Fed-up Barr promises to yank funds from cities of anarchy; identifies Portland, NY, and Seattle

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Attorney General William Barr vowed that federal tax dollars will not be “wasted” on cities that are not “protecting their own citizens” and allowing anarchy.

In a statement on Monday, Barr addressed the identification of New York City; Portland, Oregon; and Seattle, Washington by the Department of Justice as U.S. cities that have not taken “reasonable measures” to combat ongoing violence and rioting that was sparked by the death of George Floyd back in May.

“When state and local leaders impede their own law enforcement officers and agencies from doing their jobs, it endangers innocent citizens who deserve to be protected, including those who are trying to peacefully assemble and protest,” Barr said.

“We cannot allow federal tax dollars to be wasted when the safety of the citizenry hangs in the balance. It is my hope that the cities identified by the Department of Justice today will reverse course and become serious about performing the basic function of government and start protecting their own citizens,” the attorney general added, following on President Trump’s executive order to limit federal funds to cities “permitting violence and the destruction of property to persist.”

(Image: CBS News screenshot)

The Justice Department announced Monday that the three cities are “jurisdictions that have permitted violence and destruction of property to persist and have refused to undertake reasonable measures to counteract criminal activities,” responding to Trump’s September 2 order for a review of those “jurisdictions that permit anarchy, violence, and destruction in America’s cities.”

“My Administration will not allow Federal tax dollars to fund cities that allow themselves to deteriorate into lawless zones,” the president said, explaining that “it is the policy and purpose of the United States Government to protect the lives and property of all people in the United States from unlawful acts of violence and destruction” and that “without law and order, democracy cannot function.”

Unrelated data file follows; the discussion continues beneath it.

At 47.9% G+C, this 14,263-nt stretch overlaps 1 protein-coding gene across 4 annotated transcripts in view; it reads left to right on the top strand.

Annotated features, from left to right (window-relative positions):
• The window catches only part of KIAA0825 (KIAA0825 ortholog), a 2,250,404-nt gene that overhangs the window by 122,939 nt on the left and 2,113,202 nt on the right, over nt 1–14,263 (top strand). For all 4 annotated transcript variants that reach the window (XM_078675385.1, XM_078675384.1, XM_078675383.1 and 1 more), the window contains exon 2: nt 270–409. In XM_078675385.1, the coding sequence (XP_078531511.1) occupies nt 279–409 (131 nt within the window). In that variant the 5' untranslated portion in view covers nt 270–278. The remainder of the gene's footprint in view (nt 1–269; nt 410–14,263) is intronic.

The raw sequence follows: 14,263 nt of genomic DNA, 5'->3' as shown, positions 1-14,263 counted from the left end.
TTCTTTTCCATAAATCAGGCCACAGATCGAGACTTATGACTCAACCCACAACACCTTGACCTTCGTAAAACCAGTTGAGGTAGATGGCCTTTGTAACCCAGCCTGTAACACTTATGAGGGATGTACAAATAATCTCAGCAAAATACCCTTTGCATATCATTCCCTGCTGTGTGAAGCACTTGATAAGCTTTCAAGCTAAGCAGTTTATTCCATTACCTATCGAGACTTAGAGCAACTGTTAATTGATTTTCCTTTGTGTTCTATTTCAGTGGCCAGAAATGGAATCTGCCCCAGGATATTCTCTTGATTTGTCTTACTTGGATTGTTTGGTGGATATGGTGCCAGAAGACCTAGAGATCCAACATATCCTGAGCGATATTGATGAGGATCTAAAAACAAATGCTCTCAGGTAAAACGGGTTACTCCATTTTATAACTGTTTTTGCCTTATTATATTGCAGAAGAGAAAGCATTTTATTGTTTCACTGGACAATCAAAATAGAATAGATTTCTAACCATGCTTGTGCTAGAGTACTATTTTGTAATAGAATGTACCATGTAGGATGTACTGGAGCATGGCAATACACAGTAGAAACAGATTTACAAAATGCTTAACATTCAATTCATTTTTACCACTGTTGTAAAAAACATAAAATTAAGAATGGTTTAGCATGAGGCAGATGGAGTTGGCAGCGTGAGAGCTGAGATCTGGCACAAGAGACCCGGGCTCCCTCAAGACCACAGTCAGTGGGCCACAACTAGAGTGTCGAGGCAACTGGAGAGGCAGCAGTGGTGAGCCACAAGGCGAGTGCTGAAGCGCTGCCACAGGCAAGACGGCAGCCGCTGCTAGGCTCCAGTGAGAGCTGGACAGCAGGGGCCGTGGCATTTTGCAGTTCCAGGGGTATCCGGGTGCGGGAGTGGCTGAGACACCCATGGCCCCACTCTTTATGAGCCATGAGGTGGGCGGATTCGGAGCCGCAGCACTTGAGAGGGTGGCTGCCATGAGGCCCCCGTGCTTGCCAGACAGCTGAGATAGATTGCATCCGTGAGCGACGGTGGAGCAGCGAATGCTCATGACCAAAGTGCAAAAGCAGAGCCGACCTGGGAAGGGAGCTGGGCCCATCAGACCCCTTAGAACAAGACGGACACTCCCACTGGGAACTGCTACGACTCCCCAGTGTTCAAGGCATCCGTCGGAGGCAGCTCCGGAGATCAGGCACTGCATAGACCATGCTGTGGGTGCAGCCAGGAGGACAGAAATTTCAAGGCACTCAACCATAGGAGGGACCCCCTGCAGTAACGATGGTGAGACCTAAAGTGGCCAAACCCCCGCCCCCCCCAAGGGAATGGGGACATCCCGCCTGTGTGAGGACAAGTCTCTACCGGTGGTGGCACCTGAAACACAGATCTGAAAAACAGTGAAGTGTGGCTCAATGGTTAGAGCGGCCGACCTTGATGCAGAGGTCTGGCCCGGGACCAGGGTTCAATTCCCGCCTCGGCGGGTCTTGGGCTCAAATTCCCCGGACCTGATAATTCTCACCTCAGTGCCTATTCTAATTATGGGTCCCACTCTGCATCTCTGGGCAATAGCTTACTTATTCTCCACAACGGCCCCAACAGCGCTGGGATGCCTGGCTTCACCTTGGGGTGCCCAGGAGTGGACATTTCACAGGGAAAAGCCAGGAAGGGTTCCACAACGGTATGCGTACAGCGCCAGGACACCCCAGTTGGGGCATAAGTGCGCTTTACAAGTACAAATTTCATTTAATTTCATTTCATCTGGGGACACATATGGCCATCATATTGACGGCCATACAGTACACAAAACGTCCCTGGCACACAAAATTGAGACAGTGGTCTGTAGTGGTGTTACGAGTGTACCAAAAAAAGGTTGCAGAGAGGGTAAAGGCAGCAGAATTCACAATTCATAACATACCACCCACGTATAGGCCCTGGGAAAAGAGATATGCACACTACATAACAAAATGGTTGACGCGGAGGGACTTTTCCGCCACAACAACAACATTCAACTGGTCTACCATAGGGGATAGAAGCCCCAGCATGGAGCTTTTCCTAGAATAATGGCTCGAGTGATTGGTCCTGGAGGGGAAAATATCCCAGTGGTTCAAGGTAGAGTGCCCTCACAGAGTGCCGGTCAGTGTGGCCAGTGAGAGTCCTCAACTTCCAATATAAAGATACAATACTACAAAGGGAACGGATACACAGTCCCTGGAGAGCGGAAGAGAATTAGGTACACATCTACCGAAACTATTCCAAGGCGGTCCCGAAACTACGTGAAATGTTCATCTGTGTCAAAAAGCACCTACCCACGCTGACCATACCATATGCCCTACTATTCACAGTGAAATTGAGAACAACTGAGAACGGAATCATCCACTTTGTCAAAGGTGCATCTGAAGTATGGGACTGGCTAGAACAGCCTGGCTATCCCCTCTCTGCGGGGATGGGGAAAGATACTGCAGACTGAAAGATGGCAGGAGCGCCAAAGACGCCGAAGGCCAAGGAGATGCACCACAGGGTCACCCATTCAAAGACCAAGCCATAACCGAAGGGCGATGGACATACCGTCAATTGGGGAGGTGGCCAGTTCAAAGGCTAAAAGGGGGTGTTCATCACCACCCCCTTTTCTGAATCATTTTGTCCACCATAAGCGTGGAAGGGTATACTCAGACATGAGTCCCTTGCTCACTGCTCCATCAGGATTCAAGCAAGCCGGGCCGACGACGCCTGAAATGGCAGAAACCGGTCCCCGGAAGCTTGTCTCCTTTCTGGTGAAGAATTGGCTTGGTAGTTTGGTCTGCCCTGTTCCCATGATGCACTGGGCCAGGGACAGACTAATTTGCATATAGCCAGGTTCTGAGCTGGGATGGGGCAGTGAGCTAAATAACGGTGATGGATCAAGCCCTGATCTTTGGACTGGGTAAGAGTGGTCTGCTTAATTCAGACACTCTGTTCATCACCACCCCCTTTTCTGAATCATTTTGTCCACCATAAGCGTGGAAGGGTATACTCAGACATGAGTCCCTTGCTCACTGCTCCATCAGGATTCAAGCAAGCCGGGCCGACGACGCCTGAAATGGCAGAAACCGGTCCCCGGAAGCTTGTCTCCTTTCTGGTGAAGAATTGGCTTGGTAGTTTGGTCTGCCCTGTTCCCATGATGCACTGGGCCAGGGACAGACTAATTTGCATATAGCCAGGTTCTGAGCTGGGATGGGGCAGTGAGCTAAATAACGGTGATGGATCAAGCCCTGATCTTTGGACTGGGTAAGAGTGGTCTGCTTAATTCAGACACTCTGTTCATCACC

The Justice Department listed certain criteria used to evaluate whether cities like New York, Portland and Seattle can find themselves on the list, such as whether the jurisdiction “forbids the police force from intervening to restore order amid widespread or sustained violence or destruction.”

Also to be factored is whether a jurisdiction “has withdrawn law enforcement protection” from an area or structure, if it “disempowers or defunds” police departments and if it “unreasonably refuses to accept offers of law enforcement assistance” from Washington, D.C.

The DOJ announcement included several examples in each of the cities named.

“Both Mayor de Blasio and Governor Cuomo have forcefully rejected federal law enforcement support,” the press release noted, citing the increase in the number of shootings, gun violence and property damage in the city since protests began and how the New York City Council cut $1 billion in funding to the NYPD. District attorneys across the city have also “declined to prosecute charges of disorderly conduct and unlawful assembly arising from the protests.”

Cuomo slammed Trump’s executive order, telling reporters it was “another attempt to kill New York City” from the president.

“He better have an army if he thinks he’s gonna walk down the street in New York. New Yorkers don’t want to have anything to do with him,” Cuomo said earlier this month. “He can’t have enough bodyguards to walk through New York City. People don’t want to have anything to do with him.”

The Justice Department announcement Monday also highlighted the situation in Portland, noting that  in September, the city “marked 100 consecutive nights of protests marred by vandalism, chaos, and even killing,” but just last month, Democrat Mayor Ted Wheeler “sent a letter to President Trump expressly rejecting the Administration’s offer of federal law enforcement to stop the violent protests.”

Seattle made the list for “permitting anarchists and activists to seize six square blocks of the city’s Capitol Hill neighborhood, naming their new enclave the ‘Capitol Hill Autonomous Zone’ (CHAZ) and then the ‘Capitol Hill Occupied Protest’ (CHOP),” according to the DOJ, which noted that Democrat Mayor Jenny Durkan and Washington Gov. Jay Inslee “publicly rejected federal involvement in law enforcement activities within the city of Seattle.”


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